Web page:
Yesterday, Beyond 5 was in New York for the United Nations General Assembly. In the year 2000, the United Nations set 8 goals for helping to eliminate extreme poverty. Collectively, these are the Millenium Development Goals (MDGs) and the deadline for achieving them is 2015. Progress has been made in achieving these goals, but more work is needed. Furthermore, the world needs to look beyond 2015 and how to best move forward. The video below gives an overview of the MDGs and the progress that has been made.
Beyond 5 and other World Vision partners met yesterday to bring together faith leaders from across the country for the UN General Assembly. Dr. Azza Karam from the United Nations Population Fund opened by talking about the importance of the faith community in ending extreme poverty. Together, we talked about what the faith community can do and how we can lead, gave thanks for the progress that has been made and prayed for our leaders and wise decisions to help those most in need.
Vision International President and CEO Kevin Jenkins spoke at a separate event at the United Nations Headquarters on the value of the Millennium Development goals and the way we must move forward.
Meaningful improvement in the well-being of the world’s most vulnerable people will be a key measure of our success as leaders. There has never been a better time to take a firm stand and say that under our watch we will do everything possible to bring an end to extreme poverty, inequality and injustice.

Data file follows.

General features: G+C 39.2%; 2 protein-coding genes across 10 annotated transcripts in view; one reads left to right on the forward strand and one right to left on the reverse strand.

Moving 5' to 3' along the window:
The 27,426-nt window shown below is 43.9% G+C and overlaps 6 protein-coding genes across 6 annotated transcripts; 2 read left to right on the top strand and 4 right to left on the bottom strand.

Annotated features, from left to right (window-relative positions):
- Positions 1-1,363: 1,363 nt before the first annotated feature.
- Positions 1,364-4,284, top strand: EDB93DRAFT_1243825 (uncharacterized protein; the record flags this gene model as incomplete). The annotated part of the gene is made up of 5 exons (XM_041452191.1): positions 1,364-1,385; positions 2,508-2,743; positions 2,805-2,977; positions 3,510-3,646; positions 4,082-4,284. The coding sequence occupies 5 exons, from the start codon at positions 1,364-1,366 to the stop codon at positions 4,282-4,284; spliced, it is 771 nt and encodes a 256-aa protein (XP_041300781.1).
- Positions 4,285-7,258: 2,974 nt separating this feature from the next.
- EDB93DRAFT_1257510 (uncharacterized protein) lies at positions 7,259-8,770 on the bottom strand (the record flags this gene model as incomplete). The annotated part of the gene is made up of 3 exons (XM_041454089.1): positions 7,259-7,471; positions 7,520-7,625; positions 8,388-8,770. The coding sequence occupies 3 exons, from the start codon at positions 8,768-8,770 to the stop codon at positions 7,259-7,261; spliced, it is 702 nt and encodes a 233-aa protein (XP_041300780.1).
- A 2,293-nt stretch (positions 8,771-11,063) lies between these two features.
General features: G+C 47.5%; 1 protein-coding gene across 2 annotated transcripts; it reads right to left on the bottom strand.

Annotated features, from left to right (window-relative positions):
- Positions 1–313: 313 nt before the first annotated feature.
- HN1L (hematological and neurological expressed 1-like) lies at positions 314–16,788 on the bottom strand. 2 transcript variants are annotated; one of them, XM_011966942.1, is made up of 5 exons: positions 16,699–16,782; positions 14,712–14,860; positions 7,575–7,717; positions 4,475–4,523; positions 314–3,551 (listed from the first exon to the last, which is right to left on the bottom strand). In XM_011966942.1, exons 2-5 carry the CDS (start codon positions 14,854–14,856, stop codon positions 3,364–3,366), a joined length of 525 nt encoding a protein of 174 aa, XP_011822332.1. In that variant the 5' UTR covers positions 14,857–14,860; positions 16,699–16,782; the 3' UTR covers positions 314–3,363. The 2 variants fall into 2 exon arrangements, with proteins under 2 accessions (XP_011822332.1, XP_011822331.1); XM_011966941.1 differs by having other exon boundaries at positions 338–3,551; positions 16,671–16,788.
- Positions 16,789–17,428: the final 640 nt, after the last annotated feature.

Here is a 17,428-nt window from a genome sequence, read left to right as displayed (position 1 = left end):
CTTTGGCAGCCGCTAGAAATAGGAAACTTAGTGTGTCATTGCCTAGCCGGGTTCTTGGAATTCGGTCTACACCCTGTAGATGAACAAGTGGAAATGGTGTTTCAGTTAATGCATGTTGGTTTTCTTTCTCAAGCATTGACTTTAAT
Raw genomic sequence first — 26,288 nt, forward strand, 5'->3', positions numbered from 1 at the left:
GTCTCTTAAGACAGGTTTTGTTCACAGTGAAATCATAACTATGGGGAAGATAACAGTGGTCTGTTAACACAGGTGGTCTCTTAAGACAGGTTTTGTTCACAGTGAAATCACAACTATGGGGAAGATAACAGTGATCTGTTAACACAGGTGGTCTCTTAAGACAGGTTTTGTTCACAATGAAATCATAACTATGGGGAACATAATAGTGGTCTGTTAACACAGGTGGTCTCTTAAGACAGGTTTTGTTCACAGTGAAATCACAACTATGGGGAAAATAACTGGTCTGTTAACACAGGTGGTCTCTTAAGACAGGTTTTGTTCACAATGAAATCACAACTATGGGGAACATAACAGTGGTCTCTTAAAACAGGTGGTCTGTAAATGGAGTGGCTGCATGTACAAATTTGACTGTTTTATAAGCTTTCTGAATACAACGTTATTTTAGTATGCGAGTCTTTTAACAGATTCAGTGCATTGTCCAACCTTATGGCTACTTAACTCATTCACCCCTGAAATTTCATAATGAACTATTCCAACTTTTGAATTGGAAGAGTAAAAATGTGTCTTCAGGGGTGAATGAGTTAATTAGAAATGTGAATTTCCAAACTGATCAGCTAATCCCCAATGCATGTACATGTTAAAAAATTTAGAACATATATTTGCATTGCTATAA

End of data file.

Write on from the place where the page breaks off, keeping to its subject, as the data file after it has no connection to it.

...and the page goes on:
Millions of the most disadvantaged, vulnerable and marginalised children have still not been reached by the MDGs — those with disabilities; those in fragile states; indigenous children; and those neglected simply because they’re female.
These children also bear the torch of hope for our future.
We have a little over 800 days. A deadline is a great incentive, so let’s not squander the opportunity.
As an organisation working in communities around the world, we have encouraged a process where children, families and local organisations have given us feedback on the MDGs and the Post 2015 process.
They tell us that we must now intelligently apply the lessons we have learned from what went right and humbly acknowledge the things we missed.
• Let’s respond to the cry of the 12 year old girl in a fragile state;
• Let’s bring freedom to the disabled boy kept hidden at home by a parent ashamed of the stigma he will suffer;
• Let’s get anti-retrovirals to the two-thirds of HIV-positive children who cannot access them now, and end that scandal;
• Let’s radically improve access to proper nutrition for the world’s poorest children. Proper nutrition may be the single intervention with the greatest possibility to impact outcomes in health, education and earning ability.
• Let’s shine a light into the dark world where children do back-breaking work or are sold for sex.
If we improve life for each of them, we will certainly make the world better for children everywhere.